If you think about it, there's really a pretty short list of things that truly separate mediocre cars from the ones that draw all the attention and envy at a show. Sure, extreme fabrication and customization, an outrageously powerful or exotic engine, a well-sorted suspension with a great stance, and kickass wheels will all get you noticed. But if the paint and bodywork is subpar or nonexistent, you're guaranteed to field endless queries along the lines of, "When are you going to paint it?" That's because appearances really do matter, and the car will always be seen as unfinished if it isn't sporting a slick layer of color over straight sheetmetal. That's just how it is. In our opinion, if you never do anything else to your project, paint it.

For this paint and body special, we had a unique opportunity. Typically we pick a strategy, such as low-buck DIY, or show you how the industry pros do top-level paintjobs, but this time we're going to a place where amateurs, hobbyists, and enthusiasts learn the skills to become professional: Los Angeles Trade-Tech College.

Los Angeles Trade-Tech College is a fully accredited college with an expansive curriculum with disciplines ranging from Art Trades to Fashion, Mathematics, and Sciences. Brian Ferre, an experienced custom painter and restorer, teaches students in the Automotive Collision Repair department. The classes are a combination of classroom instruction coupled with hands-on training where students learn welding procedures, body panel alignment, metal finishing/shrinking/filling techniques, body section replacement, structural sectioning practices, body damage estimating techniques, paint application, and standard body shop practices. Basically you can walk in as a total newbie and walk out with a very hirable and in-demand set of skills.

While the curriculum tends to focus on the common types of collision repair that students will see on late-model cars, Ferre also likes to show the students that there are plenty of fun, lucrative jobs to apply their skills to in the hot rodding world. That's why when Ferre got wind that we were looking around for a place to spray some color on a '68 Mustang, he suggested we let him and his top students have a crack at it. We loved the idea of working with the next generation of paint and body experts and letting them show off their skills, so we accepted.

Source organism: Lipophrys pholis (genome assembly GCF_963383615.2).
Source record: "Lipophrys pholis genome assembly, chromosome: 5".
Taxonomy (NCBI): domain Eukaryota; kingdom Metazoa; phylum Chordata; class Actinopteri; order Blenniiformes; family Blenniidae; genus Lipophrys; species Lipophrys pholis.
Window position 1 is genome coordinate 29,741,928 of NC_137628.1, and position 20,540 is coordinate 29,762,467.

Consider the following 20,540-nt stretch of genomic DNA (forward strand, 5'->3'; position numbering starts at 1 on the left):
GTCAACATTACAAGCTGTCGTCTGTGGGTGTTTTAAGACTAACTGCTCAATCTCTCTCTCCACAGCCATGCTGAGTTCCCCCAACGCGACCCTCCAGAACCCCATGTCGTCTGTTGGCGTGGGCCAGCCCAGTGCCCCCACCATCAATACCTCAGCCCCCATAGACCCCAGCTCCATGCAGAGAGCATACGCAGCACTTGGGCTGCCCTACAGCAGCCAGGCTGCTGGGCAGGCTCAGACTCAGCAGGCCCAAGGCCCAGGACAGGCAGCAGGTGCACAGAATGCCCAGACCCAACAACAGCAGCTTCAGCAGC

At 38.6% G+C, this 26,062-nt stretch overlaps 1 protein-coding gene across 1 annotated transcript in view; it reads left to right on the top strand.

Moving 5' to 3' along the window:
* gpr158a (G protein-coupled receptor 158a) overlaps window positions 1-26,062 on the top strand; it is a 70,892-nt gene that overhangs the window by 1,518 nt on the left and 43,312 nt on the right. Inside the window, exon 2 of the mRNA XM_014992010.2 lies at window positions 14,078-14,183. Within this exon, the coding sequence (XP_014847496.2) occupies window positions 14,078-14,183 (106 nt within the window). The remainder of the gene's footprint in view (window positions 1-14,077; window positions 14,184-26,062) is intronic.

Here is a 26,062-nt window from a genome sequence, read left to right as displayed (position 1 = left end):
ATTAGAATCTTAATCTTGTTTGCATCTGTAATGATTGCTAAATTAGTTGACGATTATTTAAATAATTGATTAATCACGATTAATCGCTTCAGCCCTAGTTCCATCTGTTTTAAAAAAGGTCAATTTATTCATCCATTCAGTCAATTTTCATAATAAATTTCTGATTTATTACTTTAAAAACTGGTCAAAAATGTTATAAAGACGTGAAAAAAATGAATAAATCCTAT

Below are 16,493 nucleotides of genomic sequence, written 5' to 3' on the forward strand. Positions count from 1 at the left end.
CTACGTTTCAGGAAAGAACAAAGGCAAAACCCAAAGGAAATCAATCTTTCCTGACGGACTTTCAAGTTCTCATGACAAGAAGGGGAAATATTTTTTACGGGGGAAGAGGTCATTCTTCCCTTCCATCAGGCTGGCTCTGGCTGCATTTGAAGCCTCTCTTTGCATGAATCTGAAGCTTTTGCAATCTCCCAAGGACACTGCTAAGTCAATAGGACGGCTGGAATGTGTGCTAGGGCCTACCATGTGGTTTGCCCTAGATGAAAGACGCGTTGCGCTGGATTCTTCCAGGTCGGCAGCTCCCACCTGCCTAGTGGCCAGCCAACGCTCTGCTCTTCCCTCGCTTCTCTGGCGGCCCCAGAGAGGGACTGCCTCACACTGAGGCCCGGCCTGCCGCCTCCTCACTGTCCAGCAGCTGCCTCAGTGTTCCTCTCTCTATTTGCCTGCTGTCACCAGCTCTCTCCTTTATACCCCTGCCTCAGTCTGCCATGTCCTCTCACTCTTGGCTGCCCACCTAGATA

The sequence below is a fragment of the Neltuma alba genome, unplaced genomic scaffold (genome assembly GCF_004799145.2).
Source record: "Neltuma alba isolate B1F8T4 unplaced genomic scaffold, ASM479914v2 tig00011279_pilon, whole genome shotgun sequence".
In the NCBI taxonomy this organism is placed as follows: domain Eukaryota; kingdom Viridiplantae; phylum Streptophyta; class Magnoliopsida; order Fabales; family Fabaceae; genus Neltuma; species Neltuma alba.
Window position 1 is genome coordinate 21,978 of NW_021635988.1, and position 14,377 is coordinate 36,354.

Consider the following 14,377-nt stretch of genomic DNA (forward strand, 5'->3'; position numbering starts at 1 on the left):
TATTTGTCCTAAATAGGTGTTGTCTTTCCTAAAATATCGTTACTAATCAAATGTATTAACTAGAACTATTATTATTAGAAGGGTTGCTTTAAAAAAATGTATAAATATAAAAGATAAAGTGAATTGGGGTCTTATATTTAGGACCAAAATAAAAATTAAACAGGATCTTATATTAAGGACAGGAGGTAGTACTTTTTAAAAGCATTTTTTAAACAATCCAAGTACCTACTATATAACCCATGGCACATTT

Disassembly & Examination Originally our plan for this Mustang started as a "scuff and shoot," with minimal bodywork, but that quickly escalated. The car appeared exceptionally clean and straight in every way, and we actually knew nearly the entire history of the car back to 1970. (It's a family heirloom.) Nevertheless, we once again learned that unless you're starting with a new body from Dynacorn, there are going to be surprises in any 45-year-old car, especially one that was regularly driven for most of those decades.

Step one in any paint and body project is assessing the paint that's already on the car and deciding what to do with it. Ideally, that's as little as possible. Unless you have rust, improperly repaired old damage, or paint that's too far gone to work with, it's usually best not to strip it to bare metal. (Interesting factoid: We were able to satisfactorily restore an old repaint using Mothers products back in our Nov. '12 issue when we did a weekend resto on our '68 Plymouth Valiant.) Bottom line, if the original factory primer and paint is in good condition, it's an excellent base on which to start. Plus, stripping to steel requires much more time, material, and money that can be better spent.

In our case, the Mustang still wore its original paint under a couple of super cheap resprays. Unfortunately, in a few spots the differing contraction of incompatible paints had resulted in cracking and flaking away of all the paint. That can make it difficult to simply sand down to the good original paint, and use glaze and filler primer to level the surface. We're never proponents of painting cars with the trim and bumpers installed, since it's guaranteed to spoil the seamlessness of the colors and invite overspray. It also provides a good opportunity to fully inspect the car, and in our case it's a good thing we did. During our disassembly phase to remove trim and other parts, Ferre spotted a few things that needed to be investigated.